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Conradsson, Mia
Publications (10 of 16) Show all publications
Näsman, M., Niklasson, J., Saarela, J., Nygård, M., Olofsson, B., Conradsson, M., . . . Nyqvist, F. (2019). Five-year change in morale is associated with negative life events in very old age. Aging & Mental Health, 84-91
Open this publication in new window or tab >>Five-year change in morale is associated with negative life events in very old age
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2019 (English)In: Aging & Mental Health, ISSN 1360-7863, E-ISSN 1364-6915, p. 84-91Article in journal (Refereed) Published
Abstract [en]

OBJECTIVES: The objectives were to study changes in morale in individuals 85 years and older, and to assess the effect of negative life events on morale over a five-year follow-up period.

METHOD: The present study is based on longitudinal data from the Umeå85+/GERDA-study, including individuals 85 years and older at baseline (n = 204). Morale was measured with the Philadelphia Geriatric Center Morale Scale (PGCMS). Negative life events were assessed using an index including 13 negative life events occurring during the follow-up period. Linear regression was used for the multivariate analyses.

RESULTS: The majority of the sample (69.1%) had no significant changes in morale during the five-year follow-up. However, the accumulation of negative life events was significantly associated with a greater decrease in PGCMS. A higher baseline PGCMS score did not attenuate the adverse effect negative life events had on morale.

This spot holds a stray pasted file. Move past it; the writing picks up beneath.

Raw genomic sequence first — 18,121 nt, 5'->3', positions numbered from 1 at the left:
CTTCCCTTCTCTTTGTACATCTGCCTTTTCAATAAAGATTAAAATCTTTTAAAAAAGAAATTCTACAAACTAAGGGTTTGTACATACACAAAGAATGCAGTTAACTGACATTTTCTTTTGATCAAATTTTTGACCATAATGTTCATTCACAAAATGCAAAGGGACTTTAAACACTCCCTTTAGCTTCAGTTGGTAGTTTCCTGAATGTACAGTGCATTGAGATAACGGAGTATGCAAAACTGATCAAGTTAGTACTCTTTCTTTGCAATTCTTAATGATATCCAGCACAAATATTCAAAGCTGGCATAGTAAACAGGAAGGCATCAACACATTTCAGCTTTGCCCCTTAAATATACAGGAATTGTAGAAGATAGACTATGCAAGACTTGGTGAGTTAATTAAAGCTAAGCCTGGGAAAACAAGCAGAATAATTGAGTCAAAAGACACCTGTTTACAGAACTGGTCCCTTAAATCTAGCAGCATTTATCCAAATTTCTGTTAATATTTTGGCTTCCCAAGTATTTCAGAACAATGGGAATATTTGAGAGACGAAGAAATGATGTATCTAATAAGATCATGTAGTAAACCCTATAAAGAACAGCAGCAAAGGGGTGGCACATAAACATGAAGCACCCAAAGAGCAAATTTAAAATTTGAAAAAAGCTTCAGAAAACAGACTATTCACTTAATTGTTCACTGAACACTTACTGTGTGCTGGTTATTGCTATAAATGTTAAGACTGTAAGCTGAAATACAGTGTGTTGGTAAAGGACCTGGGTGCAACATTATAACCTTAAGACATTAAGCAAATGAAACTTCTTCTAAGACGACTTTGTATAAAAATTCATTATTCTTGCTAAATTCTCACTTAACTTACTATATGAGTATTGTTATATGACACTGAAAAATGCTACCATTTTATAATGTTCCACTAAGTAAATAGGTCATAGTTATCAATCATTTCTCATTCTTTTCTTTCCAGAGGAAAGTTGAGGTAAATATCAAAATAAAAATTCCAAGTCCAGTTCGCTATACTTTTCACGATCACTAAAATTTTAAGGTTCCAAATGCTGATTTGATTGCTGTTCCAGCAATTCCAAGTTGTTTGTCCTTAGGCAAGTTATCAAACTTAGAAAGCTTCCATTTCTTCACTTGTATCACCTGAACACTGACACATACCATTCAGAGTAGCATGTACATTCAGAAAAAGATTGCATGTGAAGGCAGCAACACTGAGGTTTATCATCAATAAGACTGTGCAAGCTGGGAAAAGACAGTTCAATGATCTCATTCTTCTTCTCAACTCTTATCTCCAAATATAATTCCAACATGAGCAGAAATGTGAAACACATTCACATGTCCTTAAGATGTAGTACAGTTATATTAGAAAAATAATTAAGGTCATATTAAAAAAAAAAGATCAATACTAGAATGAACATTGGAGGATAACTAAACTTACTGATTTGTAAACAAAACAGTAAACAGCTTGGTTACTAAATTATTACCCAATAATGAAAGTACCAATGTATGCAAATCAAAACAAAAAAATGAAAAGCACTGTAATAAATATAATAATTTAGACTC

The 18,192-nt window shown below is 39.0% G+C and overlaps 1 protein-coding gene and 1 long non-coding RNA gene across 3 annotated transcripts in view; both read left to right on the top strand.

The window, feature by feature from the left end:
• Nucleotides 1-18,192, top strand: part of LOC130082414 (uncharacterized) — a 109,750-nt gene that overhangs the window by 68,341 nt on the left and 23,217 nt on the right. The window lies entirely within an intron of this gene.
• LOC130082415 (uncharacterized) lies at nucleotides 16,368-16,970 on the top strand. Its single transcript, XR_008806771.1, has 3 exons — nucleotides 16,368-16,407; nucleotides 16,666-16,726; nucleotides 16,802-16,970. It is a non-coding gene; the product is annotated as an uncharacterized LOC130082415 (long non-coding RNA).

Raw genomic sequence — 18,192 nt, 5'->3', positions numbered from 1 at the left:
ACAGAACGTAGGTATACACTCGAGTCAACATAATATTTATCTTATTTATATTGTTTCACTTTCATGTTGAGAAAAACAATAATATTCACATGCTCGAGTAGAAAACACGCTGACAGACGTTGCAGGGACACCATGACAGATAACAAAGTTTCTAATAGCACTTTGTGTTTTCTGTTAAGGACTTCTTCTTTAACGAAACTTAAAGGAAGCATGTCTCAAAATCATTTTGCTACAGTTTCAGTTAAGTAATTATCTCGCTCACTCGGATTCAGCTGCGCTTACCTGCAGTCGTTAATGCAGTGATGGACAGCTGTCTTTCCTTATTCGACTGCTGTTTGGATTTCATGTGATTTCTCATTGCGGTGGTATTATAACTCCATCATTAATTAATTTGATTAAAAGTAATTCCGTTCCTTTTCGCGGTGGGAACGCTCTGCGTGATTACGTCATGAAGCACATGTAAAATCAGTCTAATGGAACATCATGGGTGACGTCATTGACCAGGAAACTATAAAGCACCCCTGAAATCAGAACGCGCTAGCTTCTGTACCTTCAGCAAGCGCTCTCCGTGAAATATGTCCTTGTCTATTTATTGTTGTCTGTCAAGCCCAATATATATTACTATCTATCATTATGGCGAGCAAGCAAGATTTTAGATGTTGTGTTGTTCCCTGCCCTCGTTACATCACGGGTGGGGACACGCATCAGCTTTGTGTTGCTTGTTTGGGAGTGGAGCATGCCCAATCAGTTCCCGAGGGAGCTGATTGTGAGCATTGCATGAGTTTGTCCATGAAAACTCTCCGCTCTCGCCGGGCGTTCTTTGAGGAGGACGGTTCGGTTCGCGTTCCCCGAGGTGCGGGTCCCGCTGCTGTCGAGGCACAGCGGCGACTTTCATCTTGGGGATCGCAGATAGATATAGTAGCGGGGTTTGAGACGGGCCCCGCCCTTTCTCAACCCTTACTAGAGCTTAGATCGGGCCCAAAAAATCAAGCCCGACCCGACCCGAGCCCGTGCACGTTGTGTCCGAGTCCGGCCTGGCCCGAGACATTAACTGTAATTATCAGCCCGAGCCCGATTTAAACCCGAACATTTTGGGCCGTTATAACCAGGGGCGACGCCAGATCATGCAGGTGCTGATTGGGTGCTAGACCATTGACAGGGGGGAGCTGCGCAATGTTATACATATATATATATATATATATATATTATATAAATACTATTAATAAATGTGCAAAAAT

CONCLUSION: Morale seemed to be mainly stable in a five-year follow-up of very old people. It seems, nonetheless, that individuals are affected by negative life events, regardless of level of morale. Preventing negative life events and supporting individuals who experience multiple negative life events could have important implications for the care of very old people.

Place, publisher, year, edition, pages
Routledge, 2019
Keywords
Longitudinal studies, life events, mental health, morale
National Category
Nursing
Identifiers
urn:nbn:se:umu:diva-142034 (URN)10.1080/13607863.2017.1393795 (DOI)000461682000012 ()29077486 (PubMedID)
Funder
Västerbotten County CouncilNorrbotten County CouncilForte, Swedish Research Council for Health, Working Life and Welfare, 2013-1512Swedish Research Council
Available from: 2017-11-17 Created: 2017-11-17 Last updated: 2019-05-17Bibliographically approved
Niklasson, J., Näsman, M., Nyqvist, F., Conradsson, M., Olofsson, B., Lövheim, H. & Gustafson, Y. (2017). Higher morale is associated with lower risk of depressive disorders five years later among very old people. Archives of gerontology and geriatrics (Print), 69, 61-68
Open this publication in new window or tab >>Higher morale is associated with lower risk of depressive disorders five years later among very old people
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2017 (English)In: Archives of gerontology and geriatrics (Print), ISSN 0167-4943, E-ISSN 1872-6976, Vol. 69, p. 61-68Article in journal (Refereed) Published
Abstract [en]